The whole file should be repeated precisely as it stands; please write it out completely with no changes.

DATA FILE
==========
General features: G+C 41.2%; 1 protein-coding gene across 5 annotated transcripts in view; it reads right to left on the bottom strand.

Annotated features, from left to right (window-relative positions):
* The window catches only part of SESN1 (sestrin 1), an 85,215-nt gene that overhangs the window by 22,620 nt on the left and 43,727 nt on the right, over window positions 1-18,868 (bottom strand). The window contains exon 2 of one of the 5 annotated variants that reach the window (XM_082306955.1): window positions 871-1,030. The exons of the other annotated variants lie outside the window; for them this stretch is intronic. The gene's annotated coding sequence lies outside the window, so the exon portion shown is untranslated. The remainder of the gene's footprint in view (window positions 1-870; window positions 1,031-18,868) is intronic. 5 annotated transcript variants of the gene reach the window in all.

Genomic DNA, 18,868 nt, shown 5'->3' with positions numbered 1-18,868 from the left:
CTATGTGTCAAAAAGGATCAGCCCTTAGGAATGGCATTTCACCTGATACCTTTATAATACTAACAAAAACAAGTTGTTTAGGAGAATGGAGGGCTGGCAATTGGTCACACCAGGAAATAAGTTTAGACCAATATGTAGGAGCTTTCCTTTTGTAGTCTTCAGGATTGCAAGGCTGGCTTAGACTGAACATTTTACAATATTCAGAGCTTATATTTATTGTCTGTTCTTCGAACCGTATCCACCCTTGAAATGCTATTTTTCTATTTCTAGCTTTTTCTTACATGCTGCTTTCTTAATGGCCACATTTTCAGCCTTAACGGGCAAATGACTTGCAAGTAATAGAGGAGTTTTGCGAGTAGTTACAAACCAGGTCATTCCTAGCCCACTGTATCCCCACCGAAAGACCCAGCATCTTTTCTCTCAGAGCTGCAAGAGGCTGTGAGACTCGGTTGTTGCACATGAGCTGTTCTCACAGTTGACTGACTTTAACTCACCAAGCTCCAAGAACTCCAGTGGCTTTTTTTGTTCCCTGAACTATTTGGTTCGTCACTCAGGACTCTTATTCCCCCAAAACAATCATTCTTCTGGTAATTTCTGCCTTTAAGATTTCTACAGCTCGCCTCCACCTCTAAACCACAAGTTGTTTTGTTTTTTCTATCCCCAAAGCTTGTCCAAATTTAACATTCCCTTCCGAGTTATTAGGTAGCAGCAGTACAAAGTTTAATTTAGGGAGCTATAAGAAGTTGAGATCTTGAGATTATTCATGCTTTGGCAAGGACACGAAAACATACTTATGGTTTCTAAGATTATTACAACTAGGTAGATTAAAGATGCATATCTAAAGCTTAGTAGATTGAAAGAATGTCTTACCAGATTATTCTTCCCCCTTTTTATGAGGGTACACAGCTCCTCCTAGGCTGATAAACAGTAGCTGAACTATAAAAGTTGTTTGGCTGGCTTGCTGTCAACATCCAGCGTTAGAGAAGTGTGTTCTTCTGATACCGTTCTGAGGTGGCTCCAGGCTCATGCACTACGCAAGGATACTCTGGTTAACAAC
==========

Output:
General features: G+C 41.2%; 1 protein-coding gene across 5 annotated transcripts in view; it reads right to left on the bottom strand.

Annotated features, from left to right (window-relative positions):
* The window catches only part of SESN1 (sestrin 1), an 85,215-nt gene that overhangs the window by 22,620 nt on the left and 43,727 nt on the right, over window positions 1-18,868 (bottom strand). The window contains exon 2 of one of the 5 annotated variants that reach the window (XM_082306955.1): window positions 871-1,030. The exons of the other annotated variants lie outside the window; for them this stretch is intronic. The gene's annotated coding sequence lies outside the window, so the exon portion shown is untranslated. The remainder of the gene's footprint in view (window positions 1-870; window positions 1,031-18,868) is intronic. 5 annotated transcript variants of the gene reach the window in all.

Genomic DNA, 18,868 nt, shown 5'->3' with positions numbered 1-18,868 from the left:
CTATGTGTCAAAAAGGATCAGCCCTTAGGAATGGCATTTCACCTGATACCTTTATAATACTAACAAAAACAAGTTGTTTAGGAGAATGGAGGGCTGGCAATTGGTCACACCAGGAAATAAGTTTAGACCAATATGTAGGAGCTTTCCTTTTGTAGTCTTCAGGATTGCAAGGCTGGCTTAGACTGAACATTTTACAATATTCAGAGCTTATATTTATTGTCTGTTCTTCGAACCGTATCCACCCTTGAAATGCTATTTTTCTATTTCTAGCTTTTTCTTACATGCTGCTTTCTTAATGGCCACATTTTCAGCCTTAACGGGCAAATGACTTGCAAGTAATAGAGGAGTTTTGCGAGTAGTTACAAACCAGGTCATTCCTAGCCCACTGTATCCCCACCGAAAGACCCAGCATCTTTTCTCTCAGAGCTGCAAGAGGCTGTGAGACTCGGTTGTTGCACATGAGCTGTTCTCACAGTTGACTGACTTTAACTCACCAAGCTCCAAGAACTCCAGTGGCTTTTTTTGTTCCCTGAACTATTTGGTTCGTCACTCAGGACTCTTATTCCCCCAAAACAATCATTCTTCTGGTAATTTCTGCCTTTAAGATTTCTACAGCTCGCCTCCACCTCTAAACCACAAGTTGTTTTGTTTTTTCTATCCCCAAAGCTTGTCCAAATTTAACATTCCCTTCCGAGTTATTAGGTAGCAGCAGTACAAAGTTTAATTTAGGGAGCTATAAGAAGTTGAGATCTTGAGATTATTCATGCTTTGGCAAGGACACGAAAACATACTTATGGTTTCTAAGATTATTACAACTAGGTAGATTAAAGATGCATATCTAAAGCTTAGTAGATTGAAAGAATGTCTTACCAGATTATTCTTCCCCCTTTTTATGAGGGTACACAGCTCCTCCTAGGCTGATAAACAGTAGCTGAACTATAAAAGTTGTTTGGCTGGCTTGCTGTCAACATCCAGCGTTAGAGAAGTGTGTTCTTCTGATACCGTTCTGAGGTGGCTCCAGGCTCATGCACTACGCAAGGATACTCTGGTTAACAAC